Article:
Home > Essays > “Right-to-Work” Laws, Rooted in Racism, Beloved by Business, Exacerbate Inequality

“Right-to-Work” Laws, Rooted in Racism, Beloved by Business, Exacerbate Inequality

May 31, 2021

Today’s Valley News features an informative op ed by Michael Honey and Gail Kinney on the racist roots of “Right-to-Work” laws, offering it as a reason New Hampshire voters should call their legislators to stop them from enacting a bill that would make our state one the only one in New England to provide employees with such “rights”. The op ed focuses on Martin Luther King Jr’s commitment to unionization as a means of helping Blacks working in the public sector to secure the kinds of middle class wages and working conditions, and it explains why the word “rights” is placed in quotation marks in the earlier sentence: 

In 1964, Martin Luther King Jr. received the Nobel Peace Prize, awarded for his work to overturn legal segregation in the South. The struggle of King and others won passage of the Civil Rights Act’s guarantees of equal rights in public accommodations, education, and at work. We still struggle to make those rights real. King felt that to change America’s racial inequalities and reduce poverty, weneeded something more: union rights.

He resisted powerful people and institutions opposing unions and workers’ collective action, especially across racial lines. During the Jim Crow era, a wealthy Texas industrialist, Vance Muse, was a prime architect of socalled “right to work” legislation. His clear purpose was to divide workers so they would have weak bargaining power, ultimately resulting in lower wages, fewer benefits and compromised working conditions.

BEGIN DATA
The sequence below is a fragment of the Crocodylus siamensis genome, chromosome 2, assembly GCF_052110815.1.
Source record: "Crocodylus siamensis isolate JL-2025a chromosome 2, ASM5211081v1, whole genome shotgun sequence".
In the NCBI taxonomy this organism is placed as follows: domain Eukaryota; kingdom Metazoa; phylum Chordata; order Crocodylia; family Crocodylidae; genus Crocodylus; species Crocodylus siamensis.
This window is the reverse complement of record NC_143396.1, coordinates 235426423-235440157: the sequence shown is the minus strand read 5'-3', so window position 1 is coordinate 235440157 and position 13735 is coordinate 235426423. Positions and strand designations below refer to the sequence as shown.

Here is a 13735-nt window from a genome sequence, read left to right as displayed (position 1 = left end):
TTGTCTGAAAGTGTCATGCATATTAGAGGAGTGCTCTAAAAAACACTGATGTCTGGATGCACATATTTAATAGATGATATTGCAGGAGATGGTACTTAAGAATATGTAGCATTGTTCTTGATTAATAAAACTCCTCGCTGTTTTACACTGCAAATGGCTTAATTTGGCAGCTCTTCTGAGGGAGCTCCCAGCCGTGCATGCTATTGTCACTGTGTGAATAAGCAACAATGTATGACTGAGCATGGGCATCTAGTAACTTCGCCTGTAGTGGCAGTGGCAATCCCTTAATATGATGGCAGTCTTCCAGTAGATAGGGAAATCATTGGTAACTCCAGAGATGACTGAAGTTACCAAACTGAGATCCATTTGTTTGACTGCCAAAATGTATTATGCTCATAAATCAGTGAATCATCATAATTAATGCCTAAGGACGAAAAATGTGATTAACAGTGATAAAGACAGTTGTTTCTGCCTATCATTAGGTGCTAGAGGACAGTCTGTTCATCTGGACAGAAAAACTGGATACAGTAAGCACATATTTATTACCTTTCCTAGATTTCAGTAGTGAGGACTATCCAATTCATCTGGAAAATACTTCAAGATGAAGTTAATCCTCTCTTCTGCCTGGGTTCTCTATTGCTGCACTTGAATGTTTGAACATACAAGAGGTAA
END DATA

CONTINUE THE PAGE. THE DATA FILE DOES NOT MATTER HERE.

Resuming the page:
Muse made no effort to hide the racism at the core of “right to work.” He declared that if such laws were not passed, “white women and white men will be forced into organizations (meaning unions) with black African apes whom they will have to call ‘brother’ or lose their jobs.”

King argued long and hard to stop these laws. “In our glorious fight for civil rights, we must guard against being fooled by false slogans, such as ‘right-to-work.’ It is a dishonest twisting of words with the aim of making a vicious law sound like a good law. It provides no ‘rights’ and no ‘work.’ It is a law to rob us of our civil rights and job rights.”

Alas, opposing a bill because of its racist roots will not persuade today’s pro-business libertarians in the GOP, as their embrace of school vouchers indicates. ANY law that prevents workers from gaining power, ANY law that prevents groups from coalescing against shareholders for ANY reason, ANY law that diminishes the voices of individuals is opposed by those in control. 

The only way to push back against vicious laws that sound like good laws is to get citizens to understand the real intent of this legislation: which is to continue funneling money upward to those who own vast numbers of shares of various businesses while suppressing the wages of those who do the actual work. MAYBE the overreach of the New Hampshire legislature will backfire when gig workers see that their “right to work” 80 hours driving for Uber pays less than those in unions who work 35 hours per week, get vacations and sick leave, and have their retirement contributions matched by their employer. 

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